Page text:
Heinz History Center

Coordinates: 40°26′48″N 79°59′32″W / 40.4466°N 79.9922°W / 40.4466; -79.9922
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Heinz History Center
Heinz History Center is located in Pennsylvania
Heinz History Center
Location within Pennsylvania
Established1879 (1879)
Current location: 1996
LocationPittsburgh, Pennsylvania
Coordinates40°26′48″N 79°59′32″W / 40.4466°N 79.9922°W / 40.4466; -79.9922
TypeHistory Museum
DirectorAndrew Masich (President & CEO)
CuratorAnne Madarasz (Director Curatorial Division/Chief Historian/Director WPSM)

The Senator John Heinz History Center, an affiliate of the Smithsonian Institution,[1] is the largest history museum in the Commonwealth of Pennsylvania, United States. Named after U.S. Senator H. John Heinz III (1938–1991) from Pennsylvania, it is located in the Strip District of Pittsburgh.

The Heinz History Center is a 275,000-square-foot (25,500 m2)[2] educational institution "that engages and inspires a diverse audience with links to the past, understanding in the present, and guidance for the future by preserving regional history and presenting the American experience with a Western Pennsylvania connection."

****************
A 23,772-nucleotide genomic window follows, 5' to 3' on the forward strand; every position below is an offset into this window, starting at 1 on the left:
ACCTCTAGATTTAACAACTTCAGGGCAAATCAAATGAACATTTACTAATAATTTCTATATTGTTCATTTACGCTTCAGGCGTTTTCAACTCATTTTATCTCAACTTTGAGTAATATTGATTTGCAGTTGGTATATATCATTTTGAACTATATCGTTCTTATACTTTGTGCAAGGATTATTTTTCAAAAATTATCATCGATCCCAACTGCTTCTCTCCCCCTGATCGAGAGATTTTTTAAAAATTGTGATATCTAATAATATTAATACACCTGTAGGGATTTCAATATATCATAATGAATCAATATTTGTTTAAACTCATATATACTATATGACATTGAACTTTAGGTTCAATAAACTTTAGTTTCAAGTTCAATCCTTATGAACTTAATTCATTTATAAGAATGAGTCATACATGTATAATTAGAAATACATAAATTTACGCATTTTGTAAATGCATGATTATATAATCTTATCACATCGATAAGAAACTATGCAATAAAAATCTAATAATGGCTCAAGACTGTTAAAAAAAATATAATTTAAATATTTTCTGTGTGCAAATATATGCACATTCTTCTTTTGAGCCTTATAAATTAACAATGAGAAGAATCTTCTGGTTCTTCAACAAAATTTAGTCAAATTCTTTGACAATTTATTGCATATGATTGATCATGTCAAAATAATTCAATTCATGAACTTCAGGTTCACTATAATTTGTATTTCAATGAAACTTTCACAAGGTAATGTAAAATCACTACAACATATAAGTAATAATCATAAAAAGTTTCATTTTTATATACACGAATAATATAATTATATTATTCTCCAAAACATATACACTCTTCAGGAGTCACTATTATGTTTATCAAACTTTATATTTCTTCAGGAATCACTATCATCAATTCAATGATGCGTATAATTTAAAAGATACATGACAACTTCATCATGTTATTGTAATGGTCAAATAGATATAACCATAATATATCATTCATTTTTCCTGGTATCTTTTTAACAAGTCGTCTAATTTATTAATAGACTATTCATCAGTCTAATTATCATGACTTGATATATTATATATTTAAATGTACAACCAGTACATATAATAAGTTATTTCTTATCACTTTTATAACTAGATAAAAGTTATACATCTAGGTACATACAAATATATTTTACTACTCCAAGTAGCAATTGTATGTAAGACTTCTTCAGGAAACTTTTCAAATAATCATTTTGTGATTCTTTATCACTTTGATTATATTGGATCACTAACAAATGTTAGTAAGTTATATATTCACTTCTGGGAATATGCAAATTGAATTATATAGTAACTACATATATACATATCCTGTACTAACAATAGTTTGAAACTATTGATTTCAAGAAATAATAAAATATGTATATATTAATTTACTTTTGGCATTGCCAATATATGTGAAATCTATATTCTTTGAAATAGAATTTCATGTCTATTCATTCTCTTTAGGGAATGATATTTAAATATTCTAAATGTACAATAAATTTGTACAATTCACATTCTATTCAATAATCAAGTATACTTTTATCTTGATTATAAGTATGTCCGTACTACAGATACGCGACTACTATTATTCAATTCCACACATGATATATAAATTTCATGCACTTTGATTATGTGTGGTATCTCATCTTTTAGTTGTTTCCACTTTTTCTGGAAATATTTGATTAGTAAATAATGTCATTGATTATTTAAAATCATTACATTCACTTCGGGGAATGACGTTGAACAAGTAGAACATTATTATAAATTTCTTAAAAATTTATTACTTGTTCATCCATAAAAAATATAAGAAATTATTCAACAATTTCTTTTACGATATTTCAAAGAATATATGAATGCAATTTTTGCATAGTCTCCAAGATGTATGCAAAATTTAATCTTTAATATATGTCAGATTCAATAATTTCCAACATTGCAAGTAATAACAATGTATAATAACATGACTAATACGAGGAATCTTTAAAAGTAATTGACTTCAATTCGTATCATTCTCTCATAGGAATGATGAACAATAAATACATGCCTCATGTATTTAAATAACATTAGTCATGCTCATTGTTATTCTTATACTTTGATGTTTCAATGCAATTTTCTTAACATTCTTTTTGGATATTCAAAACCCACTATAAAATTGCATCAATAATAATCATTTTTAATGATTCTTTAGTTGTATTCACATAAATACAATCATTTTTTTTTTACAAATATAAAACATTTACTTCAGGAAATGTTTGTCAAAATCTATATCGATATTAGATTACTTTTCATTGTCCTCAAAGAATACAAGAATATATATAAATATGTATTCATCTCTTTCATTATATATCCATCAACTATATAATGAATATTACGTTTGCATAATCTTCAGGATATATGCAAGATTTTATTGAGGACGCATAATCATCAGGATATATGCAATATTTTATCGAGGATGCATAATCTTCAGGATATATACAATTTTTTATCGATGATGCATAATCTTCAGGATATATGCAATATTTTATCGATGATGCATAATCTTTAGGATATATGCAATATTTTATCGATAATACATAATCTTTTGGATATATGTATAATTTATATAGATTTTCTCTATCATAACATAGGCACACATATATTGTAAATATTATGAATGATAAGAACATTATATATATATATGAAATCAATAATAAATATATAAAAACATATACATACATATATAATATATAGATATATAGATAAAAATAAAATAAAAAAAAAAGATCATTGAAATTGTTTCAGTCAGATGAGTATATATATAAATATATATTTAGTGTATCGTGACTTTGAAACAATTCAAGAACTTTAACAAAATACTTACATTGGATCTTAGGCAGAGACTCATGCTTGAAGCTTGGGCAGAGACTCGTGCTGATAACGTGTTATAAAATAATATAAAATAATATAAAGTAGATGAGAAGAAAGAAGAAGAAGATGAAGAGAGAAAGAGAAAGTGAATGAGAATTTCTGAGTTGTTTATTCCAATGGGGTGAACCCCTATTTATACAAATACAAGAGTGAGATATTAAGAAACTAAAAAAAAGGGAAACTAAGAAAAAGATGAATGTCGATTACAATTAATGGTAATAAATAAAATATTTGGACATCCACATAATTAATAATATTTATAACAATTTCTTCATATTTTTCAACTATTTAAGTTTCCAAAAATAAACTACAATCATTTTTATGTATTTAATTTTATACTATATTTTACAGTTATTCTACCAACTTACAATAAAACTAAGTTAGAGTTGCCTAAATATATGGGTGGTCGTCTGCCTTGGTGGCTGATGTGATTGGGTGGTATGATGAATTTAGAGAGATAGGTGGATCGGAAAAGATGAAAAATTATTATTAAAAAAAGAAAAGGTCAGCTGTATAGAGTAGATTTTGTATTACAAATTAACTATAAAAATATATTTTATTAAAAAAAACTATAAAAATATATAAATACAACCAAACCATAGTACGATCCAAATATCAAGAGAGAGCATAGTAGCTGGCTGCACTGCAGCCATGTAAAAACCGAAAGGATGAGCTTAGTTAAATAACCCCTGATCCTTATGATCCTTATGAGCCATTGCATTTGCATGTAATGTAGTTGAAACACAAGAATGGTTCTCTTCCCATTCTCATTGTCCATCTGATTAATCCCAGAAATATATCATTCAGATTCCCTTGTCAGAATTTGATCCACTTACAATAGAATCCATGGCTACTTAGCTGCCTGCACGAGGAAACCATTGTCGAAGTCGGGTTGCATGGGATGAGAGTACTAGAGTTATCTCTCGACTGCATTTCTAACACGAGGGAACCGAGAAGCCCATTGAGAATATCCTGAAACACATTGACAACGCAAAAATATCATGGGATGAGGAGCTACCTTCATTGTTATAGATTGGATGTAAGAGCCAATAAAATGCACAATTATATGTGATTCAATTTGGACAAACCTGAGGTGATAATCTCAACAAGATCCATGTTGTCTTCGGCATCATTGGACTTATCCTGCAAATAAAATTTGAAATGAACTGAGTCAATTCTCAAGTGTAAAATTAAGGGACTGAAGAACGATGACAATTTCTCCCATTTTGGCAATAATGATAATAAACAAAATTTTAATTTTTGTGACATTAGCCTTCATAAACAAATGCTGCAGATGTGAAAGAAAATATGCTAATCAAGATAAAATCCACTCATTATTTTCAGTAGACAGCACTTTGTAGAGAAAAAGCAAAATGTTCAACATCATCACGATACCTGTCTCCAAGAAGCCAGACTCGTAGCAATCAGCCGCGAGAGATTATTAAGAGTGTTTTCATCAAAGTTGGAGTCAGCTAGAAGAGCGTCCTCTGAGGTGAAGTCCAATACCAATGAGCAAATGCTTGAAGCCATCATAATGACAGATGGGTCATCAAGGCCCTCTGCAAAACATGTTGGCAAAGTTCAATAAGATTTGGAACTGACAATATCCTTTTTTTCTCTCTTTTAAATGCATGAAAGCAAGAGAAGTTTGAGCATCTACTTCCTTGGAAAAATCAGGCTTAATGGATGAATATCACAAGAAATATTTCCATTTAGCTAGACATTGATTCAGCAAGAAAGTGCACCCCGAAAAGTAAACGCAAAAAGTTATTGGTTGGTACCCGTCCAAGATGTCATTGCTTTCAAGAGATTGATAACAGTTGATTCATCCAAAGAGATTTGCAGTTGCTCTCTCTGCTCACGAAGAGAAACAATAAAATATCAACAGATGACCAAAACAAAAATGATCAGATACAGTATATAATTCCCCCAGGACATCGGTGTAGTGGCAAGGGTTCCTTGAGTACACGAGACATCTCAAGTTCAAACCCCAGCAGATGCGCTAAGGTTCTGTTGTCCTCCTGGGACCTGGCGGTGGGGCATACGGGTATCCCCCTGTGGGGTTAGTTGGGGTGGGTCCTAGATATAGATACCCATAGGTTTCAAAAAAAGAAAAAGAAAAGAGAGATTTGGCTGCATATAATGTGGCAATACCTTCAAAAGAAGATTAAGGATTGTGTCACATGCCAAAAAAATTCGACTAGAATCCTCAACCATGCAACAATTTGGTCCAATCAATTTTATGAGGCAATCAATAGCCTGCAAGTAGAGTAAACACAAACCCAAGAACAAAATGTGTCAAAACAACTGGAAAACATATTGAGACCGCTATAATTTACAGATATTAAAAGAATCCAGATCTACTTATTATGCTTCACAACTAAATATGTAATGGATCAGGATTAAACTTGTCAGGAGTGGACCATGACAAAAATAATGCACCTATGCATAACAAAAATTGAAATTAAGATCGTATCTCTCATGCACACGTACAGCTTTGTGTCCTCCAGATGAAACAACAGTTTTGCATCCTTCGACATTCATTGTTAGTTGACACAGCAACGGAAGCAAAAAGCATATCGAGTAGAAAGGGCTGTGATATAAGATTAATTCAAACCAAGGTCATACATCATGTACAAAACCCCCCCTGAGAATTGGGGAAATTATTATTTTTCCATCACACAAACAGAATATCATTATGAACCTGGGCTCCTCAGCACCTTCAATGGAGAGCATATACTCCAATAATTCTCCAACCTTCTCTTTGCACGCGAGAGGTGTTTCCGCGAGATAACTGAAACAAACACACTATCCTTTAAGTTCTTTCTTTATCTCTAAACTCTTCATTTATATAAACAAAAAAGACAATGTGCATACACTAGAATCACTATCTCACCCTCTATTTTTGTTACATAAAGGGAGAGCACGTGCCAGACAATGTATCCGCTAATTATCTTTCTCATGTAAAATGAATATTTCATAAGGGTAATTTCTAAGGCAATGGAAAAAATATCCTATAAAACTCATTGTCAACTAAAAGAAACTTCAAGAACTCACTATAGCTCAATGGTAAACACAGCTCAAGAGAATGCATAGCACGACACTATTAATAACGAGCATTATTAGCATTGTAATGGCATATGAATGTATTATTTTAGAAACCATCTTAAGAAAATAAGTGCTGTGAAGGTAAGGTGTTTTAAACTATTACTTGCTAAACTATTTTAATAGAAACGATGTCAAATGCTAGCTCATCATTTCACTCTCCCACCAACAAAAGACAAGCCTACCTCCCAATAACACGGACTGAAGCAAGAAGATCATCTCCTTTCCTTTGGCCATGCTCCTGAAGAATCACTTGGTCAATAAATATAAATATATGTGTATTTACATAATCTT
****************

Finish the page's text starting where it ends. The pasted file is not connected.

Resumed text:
Senator John Heinz History Center[edit]

This museum's history began in 1879, with the formation of a club called Old Residents of Pittsburgh and Western Pennsylvania. In 1884, leaders changed the organization's name to the Historical Society of Western Pennsylvania (HSWP); it has been operating continuously since then and is the Pittsburgh region's oldest cultural organization.

HSWP began the tradition of interpreting public history in 1911, organizing the centennial of steamboat navigation in Pittsburgh. In 1955, it led the organization of the city's bicentennial celebration. During its early years, HSWP leaders held meetings in homes and churches, but in 1893, were granted space for the organization's archives at the new Carnegie Library of Pittsburgh in the Oakland neighborhood.